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COVID-19 2nd Wave and Life in Indian Cities

As the second wave of COVID-19 is spreading out and reaching peaks in India, the major cities of the country are facing double the troubles than the rural areas. As the first wave of coronavirus wreaked havoc among the poorer class and slums, the population there have retained antibodies against COVID-19, which in turn better prepared their immune system for the 2nd wave of COVID.

All of the major metros and big cities of India are witnessing a never-before hike in COVID-19 cases and mortalities. This has affected the country’s economy and society to a greater extent, as the majority of the income was from these major commercial hubs.

Another noticeable change that was observed in the cities or urban areas was the drastic increase in day-to-day traffic. In wake of COVID-19, the need for social distancing pushed people to opt for private vehicles for commuting rather than public or shared transportation. Among private vehicles, cars are more in number considering the overall safety factors it offers compared to a two-wheeler. The Indian automobile market has observed a trend where there was a sudden increase in the number of first-time car buyers in urban localities.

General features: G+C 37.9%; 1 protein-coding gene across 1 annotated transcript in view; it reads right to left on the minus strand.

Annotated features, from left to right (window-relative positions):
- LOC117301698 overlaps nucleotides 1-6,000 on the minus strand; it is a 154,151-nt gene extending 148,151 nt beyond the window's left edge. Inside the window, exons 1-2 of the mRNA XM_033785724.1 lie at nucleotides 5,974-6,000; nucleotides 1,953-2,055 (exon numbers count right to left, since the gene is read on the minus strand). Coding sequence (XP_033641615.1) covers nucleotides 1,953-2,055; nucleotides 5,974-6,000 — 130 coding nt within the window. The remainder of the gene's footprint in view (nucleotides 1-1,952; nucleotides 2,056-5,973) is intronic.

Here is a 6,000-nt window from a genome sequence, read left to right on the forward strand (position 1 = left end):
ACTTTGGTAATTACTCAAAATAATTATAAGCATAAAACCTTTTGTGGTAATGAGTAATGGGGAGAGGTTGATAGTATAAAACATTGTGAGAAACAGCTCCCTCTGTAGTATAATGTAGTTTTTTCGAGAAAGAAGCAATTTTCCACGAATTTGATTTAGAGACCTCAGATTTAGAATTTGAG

The increased COVID-19 surge in cities, mostly the middle class and upper-middle-class society have now led to complete lockdown of apartments and housing colonies altogether, in anticipation of more spreading.

Being locked inside, with a deadlier version of the virus on loose is affecting more and more people’s mental health. As the cases keep increasing, a shortage of medical facilities and hospital beds are also becoming a huge concern with the high population density of cities.

The usual buzzing life of cities is largely affected and the concern of the fast-spreading of the virus can only be controlled with the right COVID protocol.

The second wave of COVID-19 can adversely affect India in all sectors as the virus threatens life in the major cities of India. The metros like Delhi, Mumbai, Bangalore, and other major cities such as Kochi, Ahmedabad are the major economic hubs of the country with a maximum contribution to the country’s growth through acting as industrial, commercial, or IT hubs. The wake of COVID has thus led to limiting or stopping these sources of contribution, and in effect is a huge blow to the already crumbling Indian economy. The effects can take a lot of time to reverse, but the days are now seeming far away as the situation in these major spots continues to get worse.

Vaccines are being distributed at fast paces but reports suggest that only 2% of the total population of India did only receive both shots of vaccine, and only 10% have received at least the first shot. This points out the greater risk that awaits, which is getting the whole country vaccinated, a time-consuming goal, that can further delay the cities, metros, and their life returning to normal life.

Let us stand united by a goal in these trying times, eliminate the pandemic and rebuild the nation in all sectors!

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